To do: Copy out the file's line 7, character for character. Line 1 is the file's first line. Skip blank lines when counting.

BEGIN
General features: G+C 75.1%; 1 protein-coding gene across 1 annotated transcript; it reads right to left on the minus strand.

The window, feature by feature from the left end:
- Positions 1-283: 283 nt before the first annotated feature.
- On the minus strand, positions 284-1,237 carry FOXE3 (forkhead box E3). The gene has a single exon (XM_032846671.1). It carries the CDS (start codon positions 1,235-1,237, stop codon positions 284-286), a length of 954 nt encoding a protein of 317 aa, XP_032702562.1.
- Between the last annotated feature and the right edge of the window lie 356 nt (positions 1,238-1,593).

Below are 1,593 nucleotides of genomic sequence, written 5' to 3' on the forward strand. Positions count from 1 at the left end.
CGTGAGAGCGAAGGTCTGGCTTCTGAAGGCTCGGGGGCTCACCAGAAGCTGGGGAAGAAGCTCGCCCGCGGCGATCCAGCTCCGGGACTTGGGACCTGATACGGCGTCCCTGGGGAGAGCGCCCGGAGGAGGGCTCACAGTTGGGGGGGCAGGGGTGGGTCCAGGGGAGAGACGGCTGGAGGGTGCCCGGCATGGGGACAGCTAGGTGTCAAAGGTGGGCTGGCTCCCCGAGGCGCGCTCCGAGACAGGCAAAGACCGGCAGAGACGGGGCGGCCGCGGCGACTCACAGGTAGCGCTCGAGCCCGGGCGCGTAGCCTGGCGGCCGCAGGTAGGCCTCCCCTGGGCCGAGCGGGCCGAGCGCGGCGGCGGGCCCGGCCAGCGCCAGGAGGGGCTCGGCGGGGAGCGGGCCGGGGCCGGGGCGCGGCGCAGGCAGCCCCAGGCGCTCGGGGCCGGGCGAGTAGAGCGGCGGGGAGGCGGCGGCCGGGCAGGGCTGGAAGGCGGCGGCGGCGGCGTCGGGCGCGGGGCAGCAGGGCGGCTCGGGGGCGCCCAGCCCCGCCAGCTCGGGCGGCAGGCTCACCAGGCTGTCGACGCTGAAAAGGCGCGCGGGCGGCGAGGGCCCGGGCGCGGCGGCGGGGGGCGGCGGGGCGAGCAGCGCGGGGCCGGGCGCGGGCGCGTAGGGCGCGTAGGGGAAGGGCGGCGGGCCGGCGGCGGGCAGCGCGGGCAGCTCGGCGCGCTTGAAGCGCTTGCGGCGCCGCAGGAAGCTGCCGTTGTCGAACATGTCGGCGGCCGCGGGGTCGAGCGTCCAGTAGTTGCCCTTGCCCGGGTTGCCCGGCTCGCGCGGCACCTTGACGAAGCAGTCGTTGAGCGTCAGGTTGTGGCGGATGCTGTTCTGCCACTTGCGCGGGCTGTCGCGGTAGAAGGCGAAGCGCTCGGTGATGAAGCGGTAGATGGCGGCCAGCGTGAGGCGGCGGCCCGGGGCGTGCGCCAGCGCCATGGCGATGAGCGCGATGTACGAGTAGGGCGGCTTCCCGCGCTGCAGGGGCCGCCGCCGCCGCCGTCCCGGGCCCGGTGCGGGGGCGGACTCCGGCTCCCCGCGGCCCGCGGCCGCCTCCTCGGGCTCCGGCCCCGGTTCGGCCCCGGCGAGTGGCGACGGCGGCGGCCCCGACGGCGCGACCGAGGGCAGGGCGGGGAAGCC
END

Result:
CGTGAGAGCGAAGGTCTGGCTTCTGAAGGCTCGGGGGCTCACCAGAAGCTGGGGAAGAAGCTCGCCCGCGGCGATCCAGCTCCGGGACTTGGGACCTGATACGGCGTCCCTGGGGAGAGCGCCCGGAGGAGGGCTCACAGTTGGGGGGGCAGGGGTGGGTCCAGGGGAGAGACGGCTGGAGGGTGCCCGGCATGGGGACAGCTAGGTGTCAAAGGTGGGCTGGCTCCCCGAGGCGCGCTCCGAGACAGGCAAAGACCGGCAGAGACGGGGCGGCCGCGGCGACTCACAGGTAGCGCTCGAGCCCGGGCGCGTAGCCTGGCGGCCGCAGGTAGGCCTCCCCTGGGCCGAGCGGGCCGAGCGCGGCGGCGGGCCCGGCCAGCGCCAGGAGGGGCTCGGCGGGGAGCGGGCCGGGGCCGGGGCGCGGCGCAGGCAGCCCCAGGCGCTCGGGGCCGGGCGAGTAGAGCGGCGGGGAGGCGGCGGCCGGGCAGGGCTGGAAGGCGGCGGCGGCGGCGTCGGGCGCGGGGCAGCAGGGCGGCTCGGGGGCGCCCAGCCCCGCCAGCTCGGGCGGCAGGCTCACCAGGCTGTCGACGCTGAAAAGGCGCGCGGGCGGCGAGGGCCCGGGCGCGGCGGCGGGGGGCGGCGGGGCGAGCAGCGCGGGGCCGGGCGCGGGCGCGTAGGGCGCGTAGGGGAAGGGCGGCGGGCCGGCGGCGGGCAGCGCGGGCAGCTCGGCGCGCTTGAAGCGCTTGCGGCGCCGCAGGAAGCTGCCGTTGTCGAACATGTCGGCGGCCGCGGGGTCGAGCGTCCAGTAGTTGCCCTTGCCCGGGTTGCCCGGCTCGCGCGGCACCTTGACGAAGCAGTCGTTGAGCGTCAGGTTGTGGCGGATGCTGTTCTGCCACTTGCGCGGGCTGTCGCGGTAGAAGGCGAAGCGCTCGGTGATGAAGCGGTAGATGGCGGCCAGCGTGAGGCGGCGGCCCGGGGCGTGCGCCAGCGCCATGGCGATGAGCGCGATGTACGAGTAGGGCGGCTTCCCGCGCTGCAGGGGCCGCCGCCGCCGCCGTCCCGGGCCCGGTGCGGGGGCGGACTCCGGCTCCCCGCGGCCCGCGGCCGCCTCCTCGGGCTCCGGCCCCGGTTCGGCCCCGGCGAGTGGCGACGGCGGCGGCCCCGACGGCGCGACCGAGGGCAGGGCGGGGAAGCC